Fleet News

Special feature: What future for white van man?

The professor has been looking at the van industry as part of a concerted effort by Ford to dispel the myths that surround white van man and improve the image of Britain’s army of professional van drivers.

The findings make interesting reading and provide a fascinating insight into the light commercial vehicle industry.

UK registrations of vans under 3.5-tonnes gross vehicle weight have risen dramatically in the past 10 years. In 1995, a total of 194,167 vans were sold, compared to 343,024 in 2004. This year, it is predicted that a total of 357,000 vans will be sold – an 85% growth in a decade.

Van drivers themselves can be split into two main categories – professional drivers working for large companies who spend most of their time making deliveries and tradesmen whose vans are toolboxes and a means of getting to and from work.

It is interesting to note that although 20% of van sales are to the large delivery companies, those firms make up 80% of total van miles travelled in the UK.

Some 93% of vans sold are indeed white, but this is likely to fall soon in favour of silver metallic paint.

Some 75% of drivers operate locally but few have any specialised driving experience and most are male.

Owner-operators usually start a business with a used van, only acquiring a new model as a symbol of their firm’s success. They therefore see their vehicles as an item of pride and tend to have a high loyalty towards one brand.

There are five main factors in choosing a van: cost, practicality, reliability, comfort and appearance. Prof Clarke found that the van industry is a fast-changing place.

There is a huge increase in the number of UK households, which is leading to a growth in home deliveries. In 2000, customers bought a total of £4.9 billion worth of goods on the internet, as opposed to a predicted £11 billion this year – which will lead to a predicted £42 billion worth of deliveries by 2006. Of 420 million home deliveries in 2004, 90% were small packages delivered by vans under 3.5-tonnes gross vehicle weight.

One problem is that an amazing 60% of all small package deliveries fail – mostly because the customer isn’t at home at delivery time. This leads to more trips than ever.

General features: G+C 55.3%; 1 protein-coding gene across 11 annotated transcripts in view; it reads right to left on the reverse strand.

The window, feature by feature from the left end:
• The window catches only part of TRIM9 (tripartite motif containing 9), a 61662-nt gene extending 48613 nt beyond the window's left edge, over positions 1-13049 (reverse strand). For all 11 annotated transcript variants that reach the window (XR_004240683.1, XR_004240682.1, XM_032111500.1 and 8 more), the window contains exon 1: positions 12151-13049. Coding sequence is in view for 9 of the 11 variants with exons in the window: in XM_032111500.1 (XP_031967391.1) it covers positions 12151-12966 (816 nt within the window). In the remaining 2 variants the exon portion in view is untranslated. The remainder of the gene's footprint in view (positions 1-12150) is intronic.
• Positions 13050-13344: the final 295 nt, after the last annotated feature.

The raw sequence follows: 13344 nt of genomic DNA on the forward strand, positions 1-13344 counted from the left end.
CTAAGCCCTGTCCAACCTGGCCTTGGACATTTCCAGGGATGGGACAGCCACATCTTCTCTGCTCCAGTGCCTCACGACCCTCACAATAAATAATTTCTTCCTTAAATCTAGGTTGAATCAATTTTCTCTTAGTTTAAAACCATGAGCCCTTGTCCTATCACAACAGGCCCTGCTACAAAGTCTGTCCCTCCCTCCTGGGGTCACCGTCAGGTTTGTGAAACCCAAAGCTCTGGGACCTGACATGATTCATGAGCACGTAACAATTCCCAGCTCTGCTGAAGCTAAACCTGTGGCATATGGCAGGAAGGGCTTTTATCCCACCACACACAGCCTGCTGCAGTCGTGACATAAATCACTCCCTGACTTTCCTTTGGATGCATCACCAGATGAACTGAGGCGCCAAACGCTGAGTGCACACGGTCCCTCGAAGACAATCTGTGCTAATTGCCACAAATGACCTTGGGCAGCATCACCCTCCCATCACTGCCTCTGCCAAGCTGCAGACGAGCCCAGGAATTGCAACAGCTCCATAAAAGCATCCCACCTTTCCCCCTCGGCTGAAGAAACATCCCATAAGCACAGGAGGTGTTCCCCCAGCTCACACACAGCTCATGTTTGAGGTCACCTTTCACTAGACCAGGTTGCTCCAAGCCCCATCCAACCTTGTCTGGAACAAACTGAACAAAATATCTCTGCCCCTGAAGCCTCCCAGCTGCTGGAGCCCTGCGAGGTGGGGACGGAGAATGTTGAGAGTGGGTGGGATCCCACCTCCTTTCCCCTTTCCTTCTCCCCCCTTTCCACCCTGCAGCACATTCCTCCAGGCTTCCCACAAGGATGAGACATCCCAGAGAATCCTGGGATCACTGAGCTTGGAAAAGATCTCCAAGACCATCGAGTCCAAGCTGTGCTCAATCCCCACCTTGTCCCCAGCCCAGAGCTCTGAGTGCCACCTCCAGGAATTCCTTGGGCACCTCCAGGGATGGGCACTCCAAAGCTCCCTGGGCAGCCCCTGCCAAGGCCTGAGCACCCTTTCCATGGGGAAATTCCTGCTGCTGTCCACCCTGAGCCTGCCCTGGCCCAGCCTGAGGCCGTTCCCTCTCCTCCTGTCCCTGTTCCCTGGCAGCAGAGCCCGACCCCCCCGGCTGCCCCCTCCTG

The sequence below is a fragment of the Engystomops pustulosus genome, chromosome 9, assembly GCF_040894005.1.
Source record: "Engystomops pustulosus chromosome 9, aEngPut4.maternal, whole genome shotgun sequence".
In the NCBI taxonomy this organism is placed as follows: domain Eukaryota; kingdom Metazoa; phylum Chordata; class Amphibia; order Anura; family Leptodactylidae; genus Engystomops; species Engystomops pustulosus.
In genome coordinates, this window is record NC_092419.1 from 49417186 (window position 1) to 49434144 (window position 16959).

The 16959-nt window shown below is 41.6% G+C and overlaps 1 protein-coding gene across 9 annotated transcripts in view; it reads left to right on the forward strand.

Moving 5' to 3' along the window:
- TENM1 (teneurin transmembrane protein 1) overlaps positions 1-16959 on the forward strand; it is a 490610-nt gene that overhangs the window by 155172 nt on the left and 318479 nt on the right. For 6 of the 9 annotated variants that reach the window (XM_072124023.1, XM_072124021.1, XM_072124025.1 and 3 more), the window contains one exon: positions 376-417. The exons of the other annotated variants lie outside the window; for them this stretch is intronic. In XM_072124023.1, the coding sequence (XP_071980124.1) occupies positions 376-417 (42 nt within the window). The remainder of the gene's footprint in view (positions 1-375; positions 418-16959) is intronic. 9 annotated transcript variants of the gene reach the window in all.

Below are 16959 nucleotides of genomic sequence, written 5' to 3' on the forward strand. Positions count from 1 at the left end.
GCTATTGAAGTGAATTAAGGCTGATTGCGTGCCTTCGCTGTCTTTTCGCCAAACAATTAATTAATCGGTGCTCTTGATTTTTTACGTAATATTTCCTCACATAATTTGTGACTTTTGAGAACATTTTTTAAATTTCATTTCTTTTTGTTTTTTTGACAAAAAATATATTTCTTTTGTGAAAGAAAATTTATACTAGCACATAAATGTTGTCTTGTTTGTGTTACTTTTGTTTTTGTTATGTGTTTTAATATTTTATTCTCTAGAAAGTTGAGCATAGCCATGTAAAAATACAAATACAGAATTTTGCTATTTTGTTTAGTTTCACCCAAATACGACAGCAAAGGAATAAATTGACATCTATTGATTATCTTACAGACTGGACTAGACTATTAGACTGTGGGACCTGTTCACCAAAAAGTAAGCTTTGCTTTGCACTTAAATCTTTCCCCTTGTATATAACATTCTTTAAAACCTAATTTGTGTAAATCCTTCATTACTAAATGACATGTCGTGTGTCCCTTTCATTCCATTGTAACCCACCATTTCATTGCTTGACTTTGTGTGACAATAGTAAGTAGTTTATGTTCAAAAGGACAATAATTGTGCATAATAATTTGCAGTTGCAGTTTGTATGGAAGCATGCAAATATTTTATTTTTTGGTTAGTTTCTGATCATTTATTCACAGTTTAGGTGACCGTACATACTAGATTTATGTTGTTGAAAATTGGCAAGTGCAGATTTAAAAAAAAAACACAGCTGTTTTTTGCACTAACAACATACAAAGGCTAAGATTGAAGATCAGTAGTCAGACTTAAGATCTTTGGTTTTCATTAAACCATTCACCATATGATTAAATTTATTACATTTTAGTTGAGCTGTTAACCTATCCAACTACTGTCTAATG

By the year 2021, the number of households in the south east, East Anglia and the south west is predicted to rise by 25%, while London will be up 20% and the north east 8%.

Prof Clarke said: ‘This rise in households will lead to more home deliveries and a greater demand for plumbers, electricians, decorators and the like who, of course, all use vans. In other words, there will be a need for more vans and more drivers.’

The Working Time Directive, introduced in March this year, will also have an effect on the industry, says Prof Clarke.

It requires drivers to work a maximum of 48 hours per week over a 26-week period.

The implication is that operators will need to run more vehicles and employ more drivers.

However, around 60% of firms have not yet organised a strategy to cope with the changes.

The ‘Just In Time’ manufacturing culture first introduced in Japan in the 1980s is also likely to impact on the van industry. It means that fewer large HGV consignments will be made, to be replaced by more smaller van journeys. Once again this will lead to an increase in demand for both vans and drivers.

Looking to the future, Prof Clarke sees more regulation ahead to cope with the extra vans and drivers on the roads. And he warned: ‘We need more self-regulation. Our industry needs to respond by improving operating practices, not just for the public image but for sensible cost reasons too.

‘White van man is playing an increasingly important role in our economy. He needs to be the subject of more serious research, not derision.’

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